By Dev K. Mishra, M.D., President, Sideline Sports Doc
In today’s post I’d like to outline some current and future techniques that medical professionals use to detect concussion. A very important point is that these are techniques used by physicians and certified athletic trainers on the sidelines and should not be used by coaches who are not physicians or trainers.
I want to very briefly outline 5 topics: the SCAT2 assessment, Head Impact Telemetry System (HITS), the Ahead System, the King-Devick test, and blood markers for concussion. Some are in use today, others are under development, and all have various benefits.
The Sideline Concussion Assessment Tool Version 2 (SCAT2)
The SCAT2 offers a standardized method of evaluating athletes aged 10 years and older for concussion. It is a part of the 2008 Zurich Consensus Statement on Sport Concussion.
The SCAT2 is a paper-based test designed to evaluate various brain systems that can be effected in a concussion such as balance, memory, and general orientation to the game situation facts. I use this test for all of the high school athletes on the sideline and most professional sports leagues now require some form of the SCAT2 test in their on-field concussion evaluations. It’s impossible for an athlete to fake the balance and memory portions. This is the best available simple test. There are some drawbacks, as some recent studies have shown that high school athletes can have baseline normal test values that are lower than one might expect, so the clinician needs to combine this test with good judgment. Because it’s paper based it is very low cost and completely portable. I believe high school athletic trainers should be using this test if other tests are not available.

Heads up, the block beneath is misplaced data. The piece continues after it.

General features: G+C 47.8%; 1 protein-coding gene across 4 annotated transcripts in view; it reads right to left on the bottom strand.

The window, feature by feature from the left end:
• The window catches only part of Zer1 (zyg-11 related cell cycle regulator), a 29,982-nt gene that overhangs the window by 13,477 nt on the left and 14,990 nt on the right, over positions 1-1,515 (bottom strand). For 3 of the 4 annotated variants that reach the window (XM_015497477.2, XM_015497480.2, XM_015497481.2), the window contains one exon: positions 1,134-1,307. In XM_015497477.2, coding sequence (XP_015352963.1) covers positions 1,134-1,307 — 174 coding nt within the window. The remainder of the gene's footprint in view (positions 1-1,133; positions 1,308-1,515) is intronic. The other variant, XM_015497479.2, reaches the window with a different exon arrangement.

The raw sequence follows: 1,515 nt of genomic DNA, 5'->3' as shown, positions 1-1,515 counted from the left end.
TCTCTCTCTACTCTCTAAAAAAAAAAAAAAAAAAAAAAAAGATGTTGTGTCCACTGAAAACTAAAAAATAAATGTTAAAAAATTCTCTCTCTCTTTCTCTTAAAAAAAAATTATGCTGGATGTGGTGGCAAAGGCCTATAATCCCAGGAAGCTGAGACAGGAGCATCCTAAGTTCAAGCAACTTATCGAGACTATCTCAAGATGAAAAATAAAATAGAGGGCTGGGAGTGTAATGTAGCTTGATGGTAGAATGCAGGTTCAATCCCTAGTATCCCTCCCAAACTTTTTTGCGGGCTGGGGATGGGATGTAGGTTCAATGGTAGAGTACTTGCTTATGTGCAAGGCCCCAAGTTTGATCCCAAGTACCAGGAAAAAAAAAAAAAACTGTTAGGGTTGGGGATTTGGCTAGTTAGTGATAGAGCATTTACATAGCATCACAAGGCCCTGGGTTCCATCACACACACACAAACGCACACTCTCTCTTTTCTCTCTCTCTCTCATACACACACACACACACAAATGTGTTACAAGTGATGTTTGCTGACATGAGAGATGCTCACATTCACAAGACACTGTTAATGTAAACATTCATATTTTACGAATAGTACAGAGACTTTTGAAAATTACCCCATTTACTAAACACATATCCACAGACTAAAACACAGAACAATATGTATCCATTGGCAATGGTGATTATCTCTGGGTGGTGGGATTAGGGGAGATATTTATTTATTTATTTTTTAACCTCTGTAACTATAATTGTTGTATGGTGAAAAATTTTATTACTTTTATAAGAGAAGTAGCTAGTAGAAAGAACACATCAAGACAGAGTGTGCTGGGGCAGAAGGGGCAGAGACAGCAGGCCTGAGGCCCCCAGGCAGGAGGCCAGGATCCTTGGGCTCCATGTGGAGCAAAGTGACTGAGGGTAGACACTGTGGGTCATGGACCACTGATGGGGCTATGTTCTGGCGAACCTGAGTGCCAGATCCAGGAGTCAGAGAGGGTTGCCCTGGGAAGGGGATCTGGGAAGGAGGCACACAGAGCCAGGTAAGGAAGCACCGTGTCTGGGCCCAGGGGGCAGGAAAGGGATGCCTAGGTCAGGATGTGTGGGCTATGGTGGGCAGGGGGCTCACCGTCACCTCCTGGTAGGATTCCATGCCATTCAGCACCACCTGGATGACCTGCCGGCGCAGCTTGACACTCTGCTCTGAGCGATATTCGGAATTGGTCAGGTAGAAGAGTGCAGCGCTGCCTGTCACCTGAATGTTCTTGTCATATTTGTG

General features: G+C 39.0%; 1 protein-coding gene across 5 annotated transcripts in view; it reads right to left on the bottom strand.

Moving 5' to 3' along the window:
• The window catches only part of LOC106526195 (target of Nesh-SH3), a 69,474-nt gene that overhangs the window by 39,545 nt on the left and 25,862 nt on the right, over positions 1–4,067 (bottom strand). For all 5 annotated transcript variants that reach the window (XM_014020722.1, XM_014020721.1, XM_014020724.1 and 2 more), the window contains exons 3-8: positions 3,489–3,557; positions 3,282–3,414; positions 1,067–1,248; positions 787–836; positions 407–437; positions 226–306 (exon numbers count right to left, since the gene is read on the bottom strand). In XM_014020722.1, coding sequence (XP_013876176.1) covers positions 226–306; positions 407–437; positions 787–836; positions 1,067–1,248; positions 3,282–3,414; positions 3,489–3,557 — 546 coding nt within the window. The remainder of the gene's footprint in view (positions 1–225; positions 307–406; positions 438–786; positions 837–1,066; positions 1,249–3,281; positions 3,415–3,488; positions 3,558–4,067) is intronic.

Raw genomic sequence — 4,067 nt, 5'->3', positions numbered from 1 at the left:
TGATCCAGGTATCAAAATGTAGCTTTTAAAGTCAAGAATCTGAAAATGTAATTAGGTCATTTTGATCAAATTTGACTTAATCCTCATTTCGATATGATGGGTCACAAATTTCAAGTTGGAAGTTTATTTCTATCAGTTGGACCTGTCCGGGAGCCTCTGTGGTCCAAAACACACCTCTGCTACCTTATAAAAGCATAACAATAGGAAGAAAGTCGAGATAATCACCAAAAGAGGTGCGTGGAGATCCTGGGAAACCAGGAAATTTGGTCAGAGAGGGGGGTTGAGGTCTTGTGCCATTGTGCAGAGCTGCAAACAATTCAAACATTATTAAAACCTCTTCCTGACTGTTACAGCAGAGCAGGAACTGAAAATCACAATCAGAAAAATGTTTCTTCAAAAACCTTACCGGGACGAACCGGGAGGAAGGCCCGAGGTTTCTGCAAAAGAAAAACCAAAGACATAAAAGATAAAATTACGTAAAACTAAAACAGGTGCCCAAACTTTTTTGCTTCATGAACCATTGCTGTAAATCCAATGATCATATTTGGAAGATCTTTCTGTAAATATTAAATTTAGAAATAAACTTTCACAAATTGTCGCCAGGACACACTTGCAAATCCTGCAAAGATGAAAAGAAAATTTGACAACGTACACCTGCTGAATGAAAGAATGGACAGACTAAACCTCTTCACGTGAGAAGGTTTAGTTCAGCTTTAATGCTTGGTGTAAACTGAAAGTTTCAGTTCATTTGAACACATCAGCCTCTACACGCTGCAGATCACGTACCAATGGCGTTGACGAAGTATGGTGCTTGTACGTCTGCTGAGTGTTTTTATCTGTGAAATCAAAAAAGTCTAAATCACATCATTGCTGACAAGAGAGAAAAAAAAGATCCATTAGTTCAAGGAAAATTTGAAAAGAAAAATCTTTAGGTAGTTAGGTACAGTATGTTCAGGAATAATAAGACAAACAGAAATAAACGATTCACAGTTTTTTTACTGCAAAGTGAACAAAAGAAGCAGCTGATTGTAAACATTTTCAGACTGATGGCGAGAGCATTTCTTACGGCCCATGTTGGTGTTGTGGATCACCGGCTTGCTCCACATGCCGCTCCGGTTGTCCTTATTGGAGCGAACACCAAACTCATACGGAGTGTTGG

Head Impact Telemetry System (HITS)
This system uses helmet-mounted sensors and computer software to measure potentially harmful, concussion-causing head acceleration after an impact. Several colleges and high schools use HITS. I’m a very technical person and I like objective data. The HITS system provides exactly that. We need much more information about the ability of HITS to actually predict whether an athlete is approaching the threshold for concussion, and we need information about differences in younger age groups. Studies in these areas are ongoing, and perhaps we will someday have the ability to remove an athlete from play before the concussion happens.
This is a portable brain wave detector under development byBrainScope, Inc.It is intended to quickly identify concussions by sensing whether the electrical activity in a patient’s brain is normal or abnormal. Medical devices such as this often take many years to reach marketed use but I’ll be keeping a close watch on this very promising technology.
The King-Devick test was originally designed for individuals with dyslexia and requires the athlete to use rapid eye movements (called saccades) displayed on index cards, a computer, or through an iPad app. A sideline version takes about two minutes to perform. This test needs to be compared to the athlete’s preseason baseline but also shows great promise as a very rapid sideline assessment tool for the medical professional.
Blood Protein Markers
Blood tests are commonly used in medicine to detect various conditions. Certain blood proteins are released into the blood stream after brain trauma, and some research indicates that specific proteins might be detectable in the blood stream after concussion. Research in this area is in the early stages. My feeling is that these tests will ultimately be used by physicians in determining when it is safe to return to play but the invasiveness of a blood test and the time needed to get a result could make it impractical for the sideline.
This is all exciting stuff, sure to make the sideline concussion diagnosis more objective, accurate and reliable